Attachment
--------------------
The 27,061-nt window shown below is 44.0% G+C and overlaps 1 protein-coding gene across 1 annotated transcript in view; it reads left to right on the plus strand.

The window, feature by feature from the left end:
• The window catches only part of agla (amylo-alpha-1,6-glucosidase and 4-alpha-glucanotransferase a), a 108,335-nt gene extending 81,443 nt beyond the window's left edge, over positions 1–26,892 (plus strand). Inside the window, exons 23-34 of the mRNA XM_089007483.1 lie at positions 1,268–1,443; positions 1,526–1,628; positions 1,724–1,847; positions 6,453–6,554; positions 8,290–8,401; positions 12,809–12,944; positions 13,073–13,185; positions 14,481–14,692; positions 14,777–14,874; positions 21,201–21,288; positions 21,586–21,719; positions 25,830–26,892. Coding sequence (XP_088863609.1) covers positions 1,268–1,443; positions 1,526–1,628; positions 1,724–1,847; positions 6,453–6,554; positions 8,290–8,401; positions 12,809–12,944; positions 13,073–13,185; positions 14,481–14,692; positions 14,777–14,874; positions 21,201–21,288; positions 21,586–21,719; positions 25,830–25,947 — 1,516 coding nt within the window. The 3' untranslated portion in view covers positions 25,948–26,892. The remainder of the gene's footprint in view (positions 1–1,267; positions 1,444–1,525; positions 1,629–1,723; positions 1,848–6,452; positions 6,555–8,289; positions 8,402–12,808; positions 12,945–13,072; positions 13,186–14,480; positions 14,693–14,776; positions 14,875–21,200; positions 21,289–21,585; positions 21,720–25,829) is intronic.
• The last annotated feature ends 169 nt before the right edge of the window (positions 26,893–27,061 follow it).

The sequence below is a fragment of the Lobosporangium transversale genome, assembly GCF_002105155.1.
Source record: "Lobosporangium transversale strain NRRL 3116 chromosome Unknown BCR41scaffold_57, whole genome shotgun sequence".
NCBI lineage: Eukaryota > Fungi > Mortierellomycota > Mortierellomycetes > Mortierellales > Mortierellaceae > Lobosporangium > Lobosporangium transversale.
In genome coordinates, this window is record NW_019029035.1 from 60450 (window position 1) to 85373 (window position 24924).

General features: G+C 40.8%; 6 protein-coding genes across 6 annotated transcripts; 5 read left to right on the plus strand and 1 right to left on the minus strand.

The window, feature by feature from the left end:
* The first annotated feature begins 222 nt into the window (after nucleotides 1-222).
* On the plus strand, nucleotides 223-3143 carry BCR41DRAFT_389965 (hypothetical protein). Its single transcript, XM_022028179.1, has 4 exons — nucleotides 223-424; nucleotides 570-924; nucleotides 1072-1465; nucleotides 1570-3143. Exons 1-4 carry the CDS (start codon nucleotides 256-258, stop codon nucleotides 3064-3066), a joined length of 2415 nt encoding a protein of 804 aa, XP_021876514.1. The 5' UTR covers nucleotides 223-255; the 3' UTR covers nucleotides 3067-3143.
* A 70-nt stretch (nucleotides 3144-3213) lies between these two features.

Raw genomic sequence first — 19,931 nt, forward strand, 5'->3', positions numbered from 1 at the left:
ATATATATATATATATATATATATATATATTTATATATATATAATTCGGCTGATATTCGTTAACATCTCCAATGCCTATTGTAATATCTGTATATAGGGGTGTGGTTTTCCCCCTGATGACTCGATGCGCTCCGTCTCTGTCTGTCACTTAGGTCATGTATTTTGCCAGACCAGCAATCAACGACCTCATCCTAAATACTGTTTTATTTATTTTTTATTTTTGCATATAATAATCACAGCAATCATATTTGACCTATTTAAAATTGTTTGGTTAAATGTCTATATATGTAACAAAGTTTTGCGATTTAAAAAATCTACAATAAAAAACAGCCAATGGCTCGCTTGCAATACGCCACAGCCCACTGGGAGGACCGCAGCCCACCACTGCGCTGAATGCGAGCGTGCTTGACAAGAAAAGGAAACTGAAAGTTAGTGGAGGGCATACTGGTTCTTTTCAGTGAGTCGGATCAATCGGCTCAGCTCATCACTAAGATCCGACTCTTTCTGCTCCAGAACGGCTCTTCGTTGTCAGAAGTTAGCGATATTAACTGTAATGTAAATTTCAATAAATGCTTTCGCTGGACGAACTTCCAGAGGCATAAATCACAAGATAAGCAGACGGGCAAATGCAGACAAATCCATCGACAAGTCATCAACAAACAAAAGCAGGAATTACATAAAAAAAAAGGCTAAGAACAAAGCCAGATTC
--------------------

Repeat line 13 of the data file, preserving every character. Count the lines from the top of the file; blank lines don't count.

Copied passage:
* A 70-nt stretch (nucleotides 3144-3213) lies between these two features.